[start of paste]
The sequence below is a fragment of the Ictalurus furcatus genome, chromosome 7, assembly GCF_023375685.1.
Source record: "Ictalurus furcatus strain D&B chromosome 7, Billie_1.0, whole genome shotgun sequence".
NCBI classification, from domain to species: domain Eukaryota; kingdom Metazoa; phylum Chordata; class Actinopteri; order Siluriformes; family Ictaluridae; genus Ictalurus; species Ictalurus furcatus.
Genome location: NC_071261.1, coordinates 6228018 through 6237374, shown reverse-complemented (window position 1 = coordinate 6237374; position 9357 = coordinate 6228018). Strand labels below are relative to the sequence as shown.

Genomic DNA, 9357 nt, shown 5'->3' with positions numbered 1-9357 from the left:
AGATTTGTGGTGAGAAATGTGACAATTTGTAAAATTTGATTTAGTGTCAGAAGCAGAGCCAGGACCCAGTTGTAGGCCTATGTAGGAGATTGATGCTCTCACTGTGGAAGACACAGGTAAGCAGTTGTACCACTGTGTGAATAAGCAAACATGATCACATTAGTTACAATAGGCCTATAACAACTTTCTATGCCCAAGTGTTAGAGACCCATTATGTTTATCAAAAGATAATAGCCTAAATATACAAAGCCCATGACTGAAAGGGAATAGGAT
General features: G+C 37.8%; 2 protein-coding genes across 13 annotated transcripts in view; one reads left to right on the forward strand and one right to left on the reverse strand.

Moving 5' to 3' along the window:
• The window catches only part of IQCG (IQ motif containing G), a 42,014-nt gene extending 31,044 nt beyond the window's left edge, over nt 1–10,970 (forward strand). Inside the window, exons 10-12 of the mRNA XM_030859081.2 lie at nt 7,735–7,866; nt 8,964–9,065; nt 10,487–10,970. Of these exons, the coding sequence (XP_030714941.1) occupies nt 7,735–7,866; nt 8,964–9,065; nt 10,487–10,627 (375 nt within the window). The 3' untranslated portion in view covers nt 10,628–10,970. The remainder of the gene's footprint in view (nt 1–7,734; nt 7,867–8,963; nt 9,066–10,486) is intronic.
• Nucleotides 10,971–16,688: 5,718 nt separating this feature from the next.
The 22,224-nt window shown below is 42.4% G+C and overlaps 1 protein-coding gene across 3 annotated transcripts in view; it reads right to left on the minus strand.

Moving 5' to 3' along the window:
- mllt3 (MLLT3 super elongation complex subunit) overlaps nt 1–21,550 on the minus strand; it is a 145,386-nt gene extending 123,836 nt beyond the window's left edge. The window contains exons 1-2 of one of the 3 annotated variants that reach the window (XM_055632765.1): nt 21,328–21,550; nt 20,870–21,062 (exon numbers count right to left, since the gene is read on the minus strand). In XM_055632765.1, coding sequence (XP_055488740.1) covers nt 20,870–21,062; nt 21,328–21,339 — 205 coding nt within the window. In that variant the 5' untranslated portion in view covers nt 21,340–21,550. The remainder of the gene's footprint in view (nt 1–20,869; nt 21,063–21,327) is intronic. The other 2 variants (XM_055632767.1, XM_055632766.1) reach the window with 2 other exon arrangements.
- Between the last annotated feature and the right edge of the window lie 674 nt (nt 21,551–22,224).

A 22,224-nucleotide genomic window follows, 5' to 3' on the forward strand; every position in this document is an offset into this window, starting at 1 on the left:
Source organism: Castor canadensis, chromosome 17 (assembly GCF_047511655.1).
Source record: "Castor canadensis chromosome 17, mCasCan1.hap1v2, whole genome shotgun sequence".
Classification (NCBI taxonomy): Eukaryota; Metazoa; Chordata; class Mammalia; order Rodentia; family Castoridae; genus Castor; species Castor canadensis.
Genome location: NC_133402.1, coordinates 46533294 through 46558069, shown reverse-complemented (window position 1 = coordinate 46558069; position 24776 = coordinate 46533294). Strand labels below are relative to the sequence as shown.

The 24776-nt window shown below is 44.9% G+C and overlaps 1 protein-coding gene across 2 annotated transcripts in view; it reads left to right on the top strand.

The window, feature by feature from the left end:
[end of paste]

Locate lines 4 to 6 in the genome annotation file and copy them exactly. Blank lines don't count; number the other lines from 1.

Genome location: NC_071261.1, coordinates 6228018 through 6237374, shown reverse-complemented (window position 1 = coordinate 6237374; position 9357 = coordinate 6228018). Strand labels below are relative to the sequence as shown.

Genomic DNA, 9357 nt, shown 5'->3' with positions numbered 1-9357 from the left:
AGATTTGTGGTGAGAAATGTGACAATTTGTAAAATTTGATTTAGTGTCAGAAGCAGAGCCAGGACCCAGTTGTAGGCCTATGTAGGAGATTGATGCTCTCACTGTGGAAGACACAGGTAAGCAGTTGTACCACTGTGTGAATAAGCAAACATGATCACATTAGTTACAATAGGCCTATAACAACTTTCTATGCCCAAGTGTTAGAGACCCATTATGTTTATCAAAAGATAATAGCCTAAATATACAAAGCCCATGACTGAAAGGGAATAGGAT